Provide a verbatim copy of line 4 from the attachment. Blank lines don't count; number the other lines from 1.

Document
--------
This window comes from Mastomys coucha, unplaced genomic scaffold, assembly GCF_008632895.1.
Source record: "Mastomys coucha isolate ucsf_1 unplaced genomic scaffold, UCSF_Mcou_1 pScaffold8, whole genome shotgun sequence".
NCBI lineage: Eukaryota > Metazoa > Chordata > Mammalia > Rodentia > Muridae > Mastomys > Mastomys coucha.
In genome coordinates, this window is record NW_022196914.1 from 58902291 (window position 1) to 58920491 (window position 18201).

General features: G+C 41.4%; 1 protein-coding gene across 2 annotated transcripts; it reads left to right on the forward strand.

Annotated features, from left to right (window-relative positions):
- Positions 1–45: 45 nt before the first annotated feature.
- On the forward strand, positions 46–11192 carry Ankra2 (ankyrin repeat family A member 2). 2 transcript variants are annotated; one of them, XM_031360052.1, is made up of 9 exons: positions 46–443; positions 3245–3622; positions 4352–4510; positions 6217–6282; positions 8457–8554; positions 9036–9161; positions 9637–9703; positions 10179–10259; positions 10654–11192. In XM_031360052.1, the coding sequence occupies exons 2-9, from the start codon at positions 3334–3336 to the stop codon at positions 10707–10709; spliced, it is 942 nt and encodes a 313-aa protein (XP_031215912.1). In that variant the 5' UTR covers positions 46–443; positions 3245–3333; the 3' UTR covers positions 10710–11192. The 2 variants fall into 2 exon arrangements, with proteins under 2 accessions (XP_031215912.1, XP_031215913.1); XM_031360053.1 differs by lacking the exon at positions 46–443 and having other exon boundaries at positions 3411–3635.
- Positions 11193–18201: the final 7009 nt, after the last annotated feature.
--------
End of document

In genome coordinates, this window is record NW_022196914.1 from 58902291 (window position 1) to 58920491 (window position 18201).